Victoria Cavanaugh: Newport, Oregon Bound!, April 12, 2018

NOAA Teacher at Sea
Victoria Cavanaugh
Aboard NOAA Ship Fairweather
April 16 – 27, 2018

MissionSoutheast Alaska Hydrographic Survey

Geographic Area of Cruise: Southeast Alaska

Date: April 12, 2018

Weather Data from My Classroom at School

Latitude: 42.3306° N
Longitude: 71.1220° W
Sea Wave Height: N/A
Wind Speed: 16 km/h
Wind Direction: SW
Visibility: 14.5km
Air Temperature: 5.6oC  
Sky:  Scattered Clouds

Personal Log

Greetings from Brookline, Massachusetts!  I am a 7th grade math teacher at the Edward Devotion School, where I have the wonderful opportunity to work with 80 creative and enthusiastic students each day.  I applied to the NOAA Teacher at Sea Program as I’m eager to bring real-world math to the classroom, or maybe to bring my classroom to the real-world math. 🙂 The 7th graders are currently in the midst of our data and analysis unit, and I can’t wait to learn more firsthand about how NOAA scientists gather, graph, and analyze data.  I look forward to sharing my learning with my class, and I’m excited about to what future class projects this opportunity may lead.

Math Class Fish

Our 7th Grade Math Class Fish, Swim Shady, & the Inspiration for Our Aquaponics Garden Design Project

 

Previous to teaching 7th grade math in Brookline, I taught for nearly a decade in El Salvador.  I’m happy to be able to share this adventure with students there as well.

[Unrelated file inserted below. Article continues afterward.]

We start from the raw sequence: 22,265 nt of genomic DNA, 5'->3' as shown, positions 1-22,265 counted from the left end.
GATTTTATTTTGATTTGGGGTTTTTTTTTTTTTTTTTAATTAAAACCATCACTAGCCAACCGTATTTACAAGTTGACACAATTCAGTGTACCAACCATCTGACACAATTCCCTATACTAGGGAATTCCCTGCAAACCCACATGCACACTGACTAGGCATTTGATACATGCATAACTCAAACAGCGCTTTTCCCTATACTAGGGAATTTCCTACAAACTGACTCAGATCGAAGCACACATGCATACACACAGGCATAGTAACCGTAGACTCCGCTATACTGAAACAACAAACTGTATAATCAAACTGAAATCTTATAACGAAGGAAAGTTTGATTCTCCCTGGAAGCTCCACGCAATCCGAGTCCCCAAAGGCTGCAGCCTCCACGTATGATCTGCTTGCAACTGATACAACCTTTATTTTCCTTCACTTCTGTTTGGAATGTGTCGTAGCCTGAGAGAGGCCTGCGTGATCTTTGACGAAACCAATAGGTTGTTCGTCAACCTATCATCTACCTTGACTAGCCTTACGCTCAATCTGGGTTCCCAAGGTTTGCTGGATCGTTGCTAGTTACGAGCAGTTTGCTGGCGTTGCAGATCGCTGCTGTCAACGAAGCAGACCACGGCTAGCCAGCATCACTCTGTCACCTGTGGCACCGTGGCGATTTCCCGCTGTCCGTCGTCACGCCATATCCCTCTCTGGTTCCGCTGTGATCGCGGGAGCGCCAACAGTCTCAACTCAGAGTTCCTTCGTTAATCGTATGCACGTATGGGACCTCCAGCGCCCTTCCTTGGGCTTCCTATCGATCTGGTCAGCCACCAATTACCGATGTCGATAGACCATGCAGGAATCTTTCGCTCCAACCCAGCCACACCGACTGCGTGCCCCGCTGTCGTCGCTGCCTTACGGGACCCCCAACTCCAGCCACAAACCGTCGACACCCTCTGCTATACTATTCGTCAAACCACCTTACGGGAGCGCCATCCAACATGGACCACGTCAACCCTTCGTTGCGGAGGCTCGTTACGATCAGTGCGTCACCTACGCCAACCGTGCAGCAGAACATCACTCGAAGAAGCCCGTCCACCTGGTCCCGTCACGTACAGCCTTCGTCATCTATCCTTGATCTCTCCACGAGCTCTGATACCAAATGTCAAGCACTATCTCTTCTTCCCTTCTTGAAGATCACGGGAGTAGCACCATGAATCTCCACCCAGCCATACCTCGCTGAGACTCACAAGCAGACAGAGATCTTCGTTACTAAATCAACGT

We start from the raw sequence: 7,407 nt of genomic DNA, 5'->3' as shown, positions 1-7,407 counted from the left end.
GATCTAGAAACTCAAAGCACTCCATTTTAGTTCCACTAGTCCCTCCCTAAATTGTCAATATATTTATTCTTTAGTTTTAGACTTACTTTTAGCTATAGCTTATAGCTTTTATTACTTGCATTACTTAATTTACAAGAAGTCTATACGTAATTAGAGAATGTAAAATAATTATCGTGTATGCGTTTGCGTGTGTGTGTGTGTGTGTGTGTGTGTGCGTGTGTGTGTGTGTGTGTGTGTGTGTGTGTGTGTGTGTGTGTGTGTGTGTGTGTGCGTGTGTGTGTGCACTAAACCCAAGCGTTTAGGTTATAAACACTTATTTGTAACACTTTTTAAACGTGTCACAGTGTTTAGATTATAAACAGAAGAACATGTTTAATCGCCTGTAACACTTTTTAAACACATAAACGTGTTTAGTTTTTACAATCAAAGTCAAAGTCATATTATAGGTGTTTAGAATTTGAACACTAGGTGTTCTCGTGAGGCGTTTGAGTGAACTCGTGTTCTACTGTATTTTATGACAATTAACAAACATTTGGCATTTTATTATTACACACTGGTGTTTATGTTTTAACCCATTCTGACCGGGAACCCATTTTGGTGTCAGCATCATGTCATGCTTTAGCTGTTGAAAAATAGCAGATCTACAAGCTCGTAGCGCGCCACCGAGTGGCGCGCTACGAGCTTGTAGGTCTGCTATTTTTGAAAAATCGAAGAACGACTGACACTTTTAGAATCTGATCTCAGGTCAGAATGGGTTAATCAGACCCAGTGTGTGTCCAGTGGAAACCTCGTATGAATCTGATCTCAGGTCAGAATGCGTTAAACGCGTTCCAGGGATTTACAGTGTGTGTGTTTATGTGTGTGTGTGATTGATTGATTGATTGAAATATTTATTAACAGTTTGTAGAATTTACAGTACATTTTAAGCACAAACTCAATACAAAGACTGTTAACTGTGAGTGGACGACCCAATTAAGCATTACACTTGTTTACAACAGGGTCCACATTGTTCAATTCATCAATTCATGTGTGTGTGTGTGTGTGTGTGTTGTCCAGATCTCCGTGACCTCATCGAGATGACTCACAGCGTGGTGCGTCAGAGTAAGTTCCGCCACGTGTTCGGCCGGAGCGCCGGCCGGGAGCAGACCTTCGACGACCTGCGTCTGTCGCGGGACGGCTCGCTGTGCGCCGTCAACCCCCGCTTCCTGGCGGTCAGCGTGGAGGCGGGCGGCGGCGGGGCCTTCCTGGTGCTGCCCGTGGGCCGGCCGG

El Salvador group photo

Visiting with Some Former Students & Family along the Ruta de Flores, El Salvador

In just a few days, I will fly from Boston, MA to Portland, OR, and from there I’ll board NOAA Ship Fairweather in Newport, OR.  It was a nice surprise to learn I’d begin my journey in Newport as I first visited Oregon when I was in seventh grade myself.  From there, we’ll sail towards Southeast Alaska.

Newport beach

My Brother and I (as a 7th Grader) Visiting the Beach in Newport, OR

While aboard NOAA Ship Fairweather, I’ll be participating in a hydrographic survey, which entails working with scientists to measure and describe oceanic features that can affect maritime navigation. According to NOAA,  “Alaska’s charts are in need of updating, especially in the Arctic region where some soundings date back to the work of Captain Cook in the 18th century.”  Conducting a hydrographic survey of the region is especially important because many towns and villages in Alaska are reachable only by boat or plan, so accurate and updated navigational charts will benefit all who live and travel through the area.

One aspect of the Alaska Hydrographic Survey Project, I’m eager to witness is the way in which scientists, technicians, and cartographers utilize some of  the same geometry and algebra concepts we’ve been studying in seventh grade math this year in their work aboard NOAA Ship Fairweather.

 

Did You Know?

NOAA Ship Fairweather’s home port is Ketchikan, Alaska, which will also be where I’ll disembark at the end of my trip.

Fairweather

NOAA ship Fairweather, in front of its namesake, Mt. Fairweather. Photo courtesy of NOAA.